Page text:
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Alan Stolier/

“The Disappearing Doctor: How Mega-Mergers Are Changing the Business of Medical Care”

There are currently over 12,000 urgent care centers and retail healthcare clinics in the US. The number is growing. This movement away from the personal primary care physician has clearly arisen from a need. What exactly that need is, is not totally understood; but is likely related to difficulty in booking appointments on nights and weekends as well as a change in the need for a more personal doctor-patient relationship by the younger generations. This movement has not gone unnoticed by large corporations. Walmart, CVS Health, and others are looking to make deals with health insurance carriers to open retail clinics.

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In many instances, simple health needs can be met by a nurse practitioner or physician assistant much cheaper than in the doctor’s office or clinic. According to an article in the New York Times by Reed Abelson and Julie Creswell (NY Times), office visits have declined 18% from 2012-2016! Furthermore, long hours and low pay have also made pediatrics and primary care specialties unattractive.

Abelson and Creswell note that corporate deals are currently in the works which would offer the opportunity for one-stop medical care. A deal between Walmart and Humana is one example. For instance, one idea is to expand Humana’s 19 clinics to offering one-stop medical care in many of Walmart stores. Walmart already offers pharmacy services attracting many elderly patients. Another potential merger between CVS Health and Aetna is in response to the United Health Group which employs over 30,000 physicians. Moreover, United operates the country’s largest urgent care group (MediExpress) as well as a chain of surgery centers. As noted in a previous post on the BCN Website, Amazon, JP Morgan and Berkshire Hathaway are also trying to enter this busy field. Apple has also decided to open its own clinics and other companies are offering healthcare via cellphone, Skype, and Facetime.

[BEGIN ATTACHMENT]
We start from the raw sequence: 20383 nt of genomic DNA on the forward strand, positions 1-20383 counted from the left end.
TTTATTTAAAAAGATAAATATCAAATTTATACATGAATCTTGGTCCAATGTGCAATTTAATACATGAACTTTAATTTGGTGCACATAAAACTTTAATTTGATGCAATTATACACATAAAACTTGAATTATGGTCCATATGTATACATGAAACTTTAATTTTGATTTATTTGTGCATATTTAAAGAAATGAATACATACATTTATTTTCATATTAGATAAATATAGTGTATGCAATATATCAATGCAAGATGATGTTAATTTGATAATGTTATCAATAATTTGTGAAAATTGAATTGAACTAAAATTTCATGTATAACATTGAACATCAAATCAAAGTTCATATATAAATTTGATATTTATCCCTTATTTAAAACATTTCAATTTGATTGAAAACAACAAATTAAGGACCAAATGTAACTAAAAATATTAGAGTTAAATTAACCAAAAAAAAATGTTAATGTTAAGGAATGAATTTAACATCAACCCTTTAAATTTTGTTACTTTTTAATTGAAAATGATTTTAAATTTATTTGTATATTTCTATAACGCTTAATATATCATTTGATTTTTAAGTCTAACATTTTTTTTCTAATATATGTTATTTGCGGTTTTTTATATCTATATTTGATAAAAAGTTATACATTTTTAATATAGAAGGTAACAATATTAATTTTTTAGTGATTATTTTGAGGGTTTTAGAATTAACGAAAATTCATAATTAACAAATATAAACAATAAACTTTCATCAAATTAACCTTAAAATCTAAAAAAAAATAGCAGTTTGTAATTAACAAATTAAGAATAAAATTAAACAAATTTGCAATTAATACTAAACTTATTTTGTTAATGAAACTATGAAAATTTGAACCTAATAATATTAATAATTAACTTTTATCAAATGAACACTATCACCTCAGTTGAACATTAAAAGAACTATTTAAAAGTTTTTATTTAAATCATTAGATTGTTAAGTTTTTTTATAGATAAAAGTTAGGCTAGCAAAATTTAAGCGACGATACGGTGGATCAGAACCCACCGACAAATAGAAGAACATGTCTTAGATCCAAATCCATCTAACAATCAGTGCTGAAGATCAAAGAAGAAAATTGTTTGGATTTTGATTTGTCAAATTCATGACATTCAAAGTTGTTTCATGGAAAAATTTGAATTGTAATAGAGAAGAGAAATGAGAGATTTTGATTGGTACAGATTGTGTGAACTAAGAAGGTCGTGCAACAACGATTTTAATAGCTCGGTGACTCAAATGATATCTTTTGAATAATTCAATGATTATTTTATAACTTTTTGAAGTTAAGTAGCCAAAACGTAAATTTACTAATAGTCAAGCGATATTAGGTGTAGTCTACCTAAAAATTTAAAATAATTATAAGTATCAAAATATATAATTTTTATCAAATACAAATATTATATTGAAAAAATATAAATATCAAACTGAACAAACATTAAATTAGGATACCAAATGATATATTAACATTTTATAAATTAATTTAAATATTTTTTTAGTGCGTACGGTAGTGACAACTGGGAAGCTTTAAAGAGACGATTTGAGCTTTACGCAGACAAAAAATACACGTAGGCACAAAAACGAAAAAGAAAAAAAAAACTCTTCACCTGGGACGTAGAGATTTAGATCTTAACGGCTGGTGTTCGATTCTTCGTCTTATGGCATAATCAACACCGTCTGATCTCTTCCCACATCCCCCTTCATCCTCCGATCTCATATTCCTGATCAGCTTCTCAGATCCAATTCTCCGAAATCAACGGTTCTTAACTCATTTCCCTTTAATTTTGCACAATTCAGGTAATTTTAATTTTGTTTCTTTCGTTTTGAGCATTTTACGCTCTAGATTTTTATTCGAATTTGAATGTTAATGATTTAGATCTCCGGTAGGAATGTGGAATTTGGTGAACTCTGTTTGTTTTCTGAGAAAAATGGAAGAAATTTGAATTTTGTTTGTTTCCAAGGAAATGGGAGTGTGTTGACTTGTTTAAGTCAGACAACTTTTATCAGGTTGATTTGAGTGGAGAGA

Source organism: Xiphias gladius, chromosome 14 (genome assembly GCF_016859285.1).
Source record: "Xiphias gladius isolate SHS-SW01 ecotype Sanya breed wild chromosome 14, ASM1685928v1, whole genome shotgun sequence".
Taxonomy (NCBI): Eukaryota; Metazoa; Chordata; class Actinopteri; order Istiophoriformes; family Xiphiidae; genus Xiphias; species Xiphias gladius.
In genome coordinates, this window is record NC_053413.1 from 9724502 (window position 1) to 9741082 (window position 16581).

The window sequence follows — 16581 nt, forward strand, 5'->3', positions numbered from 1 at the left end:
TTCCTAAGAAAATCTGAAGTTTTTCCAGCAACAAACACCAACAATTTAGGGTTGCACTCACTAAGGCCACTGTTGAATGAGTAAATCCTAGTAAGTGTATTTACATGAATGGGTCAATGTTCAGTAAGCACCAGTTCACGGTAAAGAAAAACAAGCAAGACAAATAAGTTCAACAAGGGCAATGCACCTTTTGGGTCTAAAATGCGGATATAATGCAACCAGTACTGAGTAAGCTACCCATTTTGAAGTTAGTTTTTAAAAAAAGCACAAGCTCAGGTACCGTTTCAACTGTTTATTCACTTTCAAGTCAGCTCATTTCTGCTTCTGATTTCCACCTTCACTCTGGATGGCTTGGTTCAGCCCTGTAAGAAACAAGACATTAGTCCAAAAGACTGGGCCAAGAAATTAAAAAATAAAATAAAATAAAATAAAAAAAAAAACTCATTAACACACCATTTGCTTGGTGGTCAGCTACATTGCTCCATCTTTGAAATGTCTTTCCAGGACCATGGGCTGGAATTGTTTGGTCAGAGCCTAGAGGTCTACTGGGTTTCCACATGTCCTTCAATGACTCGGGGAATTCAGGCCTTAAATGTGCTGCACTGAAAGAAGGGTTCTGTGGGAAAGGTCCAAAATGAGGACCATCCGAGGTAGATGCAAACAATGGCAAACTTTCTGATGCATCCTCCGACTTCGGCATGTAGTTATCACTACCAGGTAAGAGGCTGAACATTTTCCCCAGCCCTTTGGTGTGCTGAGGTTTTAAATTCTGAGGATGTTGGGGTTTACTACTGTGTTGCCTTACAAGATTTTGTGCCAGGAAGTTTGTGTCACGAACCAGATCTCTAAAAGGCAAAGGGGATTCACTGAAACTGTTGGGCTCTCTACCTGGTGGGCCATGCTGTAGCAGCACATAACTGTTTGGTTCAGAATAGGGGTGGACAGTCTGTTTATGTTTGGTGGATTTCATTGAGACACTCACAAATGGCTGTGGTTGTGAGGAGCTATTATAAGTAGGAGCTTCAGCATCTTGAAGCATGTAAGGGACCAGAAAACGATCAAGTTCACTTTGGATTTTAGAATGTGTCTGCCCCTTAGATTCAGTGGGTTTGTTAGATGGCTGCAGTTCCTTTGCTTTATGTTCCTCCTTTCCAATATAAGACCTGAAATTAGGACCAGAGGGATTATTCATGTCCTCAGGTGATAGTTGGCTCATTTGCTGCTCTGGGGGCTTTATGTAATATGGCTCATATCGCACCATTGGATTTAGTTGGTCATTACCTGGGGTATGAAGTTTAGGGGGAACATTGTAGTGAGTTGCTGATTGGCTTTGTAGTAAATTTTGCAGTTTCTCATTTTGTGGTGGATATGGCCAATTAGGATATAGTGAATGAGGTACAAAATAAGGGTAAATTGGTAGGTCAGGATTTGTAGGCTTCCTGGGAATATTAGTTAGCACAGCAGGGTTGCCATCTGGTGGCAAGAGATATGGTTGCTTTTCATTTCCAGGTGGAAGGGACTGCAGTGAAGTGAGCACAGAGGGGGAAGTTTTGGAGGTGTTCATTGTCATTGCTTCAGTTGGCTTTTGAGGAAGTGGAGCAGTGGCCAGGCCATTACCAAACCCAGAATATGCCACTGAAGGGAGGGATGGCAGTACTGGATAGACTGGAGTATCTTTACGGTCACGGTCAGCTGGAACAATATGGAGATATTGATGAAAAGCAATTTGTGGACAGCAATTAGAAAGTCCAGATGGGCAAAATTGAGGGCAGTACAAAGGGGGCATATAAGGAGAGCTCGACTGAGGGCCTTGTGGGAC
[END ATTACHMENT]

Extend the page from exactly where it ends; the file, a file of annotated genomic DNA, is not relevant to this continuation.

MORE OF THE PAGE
Although a retail clinic may charge less, there is no evidence that overall healthcare cost is lower. There are also claims that these clinics adversely impact the quality of care but yet there is no evidence supporting such a claim. There is no end in sight. If the CVS Health merger with Aetna goes through, CVS will enter markets where Aetna has high penetration. United Health is similarly increasing their doctor employment to 75 markets in the US. Large hospitals are also joining the fray. Currently, hospitals employ 43% of primary care doctors, up from 23% in 2010. Many are opening urgent care centers. “Those physicians still holding on too their practices stress the importance of continuity of care and gaining patient trust. Unfortunately, these claims are falling on deaf ears.”

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